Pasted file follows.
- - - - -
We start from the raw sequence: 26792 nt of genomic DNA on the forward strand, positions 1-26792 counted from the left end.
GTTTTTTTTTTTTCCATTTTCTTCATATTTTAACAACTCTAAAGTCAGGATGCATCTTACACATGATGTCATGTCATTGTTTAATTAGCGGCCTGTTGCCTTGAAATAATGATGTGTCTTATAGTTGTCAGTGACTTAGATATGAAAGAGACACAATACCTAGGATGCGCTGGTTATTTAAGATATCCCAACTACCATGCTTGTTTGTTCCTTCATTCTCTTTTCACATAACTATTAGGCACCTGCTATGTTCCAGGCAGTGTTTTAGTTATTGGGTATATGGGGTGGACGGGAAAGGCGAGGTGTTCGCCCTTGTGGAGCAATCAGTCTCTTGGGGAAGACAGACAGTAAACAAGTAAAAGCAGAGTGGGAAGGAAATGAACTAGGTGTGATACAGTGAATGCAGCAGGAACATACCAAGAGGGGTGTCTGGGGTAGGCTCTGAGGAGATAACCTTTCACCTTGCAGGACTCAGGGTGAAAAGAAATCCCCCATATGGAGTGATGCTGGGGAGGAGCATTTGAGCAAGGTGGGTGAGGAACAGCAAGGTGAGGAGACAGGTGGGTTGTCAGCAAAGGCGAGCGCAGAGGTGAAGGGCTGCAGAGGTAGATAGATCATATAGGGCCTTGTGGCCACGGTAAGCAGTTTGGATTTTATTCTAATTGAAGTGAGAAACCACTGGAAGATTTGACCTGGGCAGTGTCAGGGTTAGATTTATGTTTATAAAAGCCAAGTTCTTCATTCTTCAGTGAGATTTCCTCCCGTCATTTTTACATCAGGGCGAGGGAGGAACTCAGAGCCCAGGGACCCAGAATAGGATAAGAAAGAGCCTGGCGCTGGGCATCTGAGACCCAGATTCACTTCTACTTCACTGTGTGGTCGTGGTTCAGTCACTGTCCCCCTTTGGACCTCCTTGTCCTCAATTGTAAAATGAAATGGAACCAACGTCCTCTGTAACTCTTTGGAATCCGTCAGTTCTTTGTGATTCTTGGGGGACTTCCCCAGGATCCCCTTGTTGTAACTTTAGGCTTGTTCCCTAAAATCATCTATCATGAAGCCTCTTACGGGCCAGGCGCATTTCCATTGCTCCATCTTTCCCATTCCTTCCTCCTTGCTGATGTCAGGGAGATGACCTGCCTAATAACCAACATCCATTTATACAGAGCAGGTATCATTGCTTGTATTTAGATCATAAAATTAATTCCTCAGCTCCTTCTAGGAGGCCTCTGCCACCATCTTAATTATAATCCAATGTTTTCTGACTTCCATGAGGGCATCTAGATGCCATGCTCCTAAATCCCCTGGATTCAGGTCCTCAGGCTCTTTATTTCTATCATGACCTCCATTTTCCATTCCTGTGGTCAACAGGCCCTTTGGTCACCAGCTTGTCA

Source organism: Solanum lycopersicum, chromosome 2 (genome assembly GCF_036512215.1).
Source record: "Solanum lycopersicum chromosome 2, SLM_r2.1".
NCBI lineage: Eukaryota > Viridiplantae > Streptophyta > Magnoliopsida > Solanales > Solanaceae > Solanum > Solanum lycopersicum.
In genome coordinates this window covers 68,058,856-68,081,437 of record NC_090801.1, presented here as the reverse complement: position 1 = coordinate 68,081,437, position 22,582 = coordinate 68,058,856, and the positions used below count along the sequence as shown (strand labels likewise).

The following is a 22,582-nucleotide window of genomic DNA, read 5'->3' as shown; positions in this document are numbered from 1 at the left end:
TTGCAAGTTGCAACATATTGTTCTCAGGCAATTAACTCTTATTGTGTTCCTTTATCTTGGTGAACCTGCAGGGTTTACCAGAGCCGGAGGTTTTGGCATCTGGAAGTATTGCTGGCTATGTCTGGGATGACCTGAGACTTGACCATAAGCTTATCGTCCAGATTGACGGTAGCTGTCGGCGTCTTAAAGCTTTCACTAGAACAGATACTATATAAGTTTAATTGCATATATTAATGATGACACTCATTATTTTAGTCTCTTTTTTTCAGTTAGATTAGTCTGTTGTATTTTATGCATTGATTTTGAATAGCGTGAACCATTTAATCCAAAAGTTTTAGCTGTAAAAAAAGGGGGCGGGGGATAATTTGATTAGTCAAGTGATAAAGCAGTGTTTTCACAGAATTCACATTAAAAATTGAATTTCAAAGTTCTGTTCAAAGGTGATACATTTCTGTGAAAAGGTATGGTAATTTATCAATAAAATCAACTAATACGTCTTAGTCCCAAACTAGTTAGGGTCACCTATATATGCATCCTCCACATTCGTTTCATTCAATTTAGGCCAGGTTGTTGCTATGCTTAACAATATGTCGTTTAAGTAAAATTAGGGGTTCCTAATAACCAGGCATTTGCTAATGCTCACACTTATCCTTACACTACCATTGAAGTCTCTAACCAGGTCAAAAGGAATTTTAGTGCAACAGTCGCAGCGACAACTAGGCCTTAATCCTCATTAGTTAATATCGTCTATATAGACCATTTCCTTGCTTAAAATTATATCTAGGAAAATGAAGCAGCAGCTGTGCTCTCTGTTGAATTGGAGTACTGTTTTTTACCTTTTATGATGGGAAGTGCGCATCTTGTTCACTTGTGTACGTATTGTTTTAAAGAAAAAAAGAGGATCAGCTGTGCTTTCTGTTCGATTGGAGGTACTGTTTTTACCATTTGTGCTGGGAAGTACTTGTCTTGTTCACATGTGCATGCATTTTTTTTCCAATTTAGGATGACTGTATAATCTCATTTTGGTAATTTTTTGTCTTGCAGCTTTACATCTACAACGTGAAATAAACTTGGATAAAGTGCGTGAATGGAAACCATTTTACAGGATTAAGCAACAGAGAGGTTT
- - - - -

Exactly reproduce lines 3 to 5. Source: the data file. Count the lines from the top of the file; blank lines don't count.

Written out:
Source organism: Solanum lycopersicum, chromosome 2 (genome assembly GCF_036512215.1).
Source record: "Solanum lycopersicum chromosome 2, SLM_r2.1".
NCBI lineage: Eukaryota > Viridiplantae > Streptophyta > Magnoliopsida > Solanales > Solanaceae > Solanum > Solanum lycopersicum.